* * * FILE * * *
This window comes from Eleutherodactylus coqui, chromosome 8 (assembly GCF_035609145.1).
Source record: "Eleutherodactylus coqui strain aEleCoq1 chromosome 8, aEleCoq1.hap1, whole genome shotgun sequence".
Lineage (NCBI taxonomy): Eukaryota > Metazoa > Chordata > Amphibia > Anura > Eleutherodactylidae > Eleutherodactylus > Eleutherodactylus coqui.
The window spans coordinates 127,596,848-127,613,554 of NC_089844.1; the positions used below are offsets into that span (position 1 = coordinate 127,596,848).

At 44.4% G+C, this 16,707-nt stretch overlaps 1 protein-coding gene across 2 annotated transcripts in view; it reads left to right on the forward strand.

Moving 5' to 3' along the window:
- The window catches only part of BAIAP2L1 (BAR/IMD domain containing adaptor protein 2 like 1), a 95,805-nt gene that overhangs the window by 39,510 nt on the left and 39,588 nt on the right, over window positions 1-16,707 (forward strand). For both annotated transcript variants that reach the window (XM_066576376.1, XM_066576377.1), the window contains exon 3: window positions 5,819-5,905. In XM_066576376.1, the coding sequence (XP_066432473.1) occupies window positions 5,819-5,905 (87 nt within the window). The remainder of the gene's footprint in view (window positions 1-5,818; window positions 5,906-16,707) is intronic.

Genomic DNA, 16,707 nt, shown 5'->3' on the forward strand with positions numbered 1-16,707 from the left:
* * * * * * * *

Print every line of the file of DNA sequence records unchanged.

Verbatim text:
This window comes from Eleutherodactylus coqui, chromosome 8 (assembly GCF_035609145.1).
Source record: "Eleutherodactylus coqui strain aEleCoq1 chromosome 8, aEleCoq1.hap1, whole genome shotgun sequence".
Lineage (NCBI taxonomy): Eukaryota > Metazoa > Chordata > Amphibia > Anura > Eleutherodactylidae > Eleutherodactylus > Eleutherodactylus coqui.
The window spans coordinates 127,596,848-127,613,554 of NC_089844.1; the positions used below are offsets into that span (position 1 = coordinate 127,596,848).

At 44.4% G+C, this 16,707-nt stretch overlaps 1 protein-coding gene across 2 annotated transcripts in view; it reads left to right on the forward strand.

Moving 5' to 3' along the window:
- The window catches only part of BAIAP2L1 (BAR/IMD domain containing adaptor protein 2 like 1), a 95,805-nt gene that overhangs the window by 39,510 nt on the left and 39,588 nt on the right, over window positions 1-16,707 (forward strand). For both annotated transcript variants that reach the window (XM_066576376.1, XM_066576377.1), the window contains exon 3: window positions 5,819-5,905. In XM_066576376.1, the coding sequence (XP_066432473.1) occupies window positions 5,819-5,905 (87 nt within the window). The remainder of the gene's footprint in view (window positions 1-5,818; window positions 5,906-16,707) is intronic.

Genomic DNA, 16,707 nt, shown 5'->3' on the forward strand with positions numbered 1-16,707 from the left: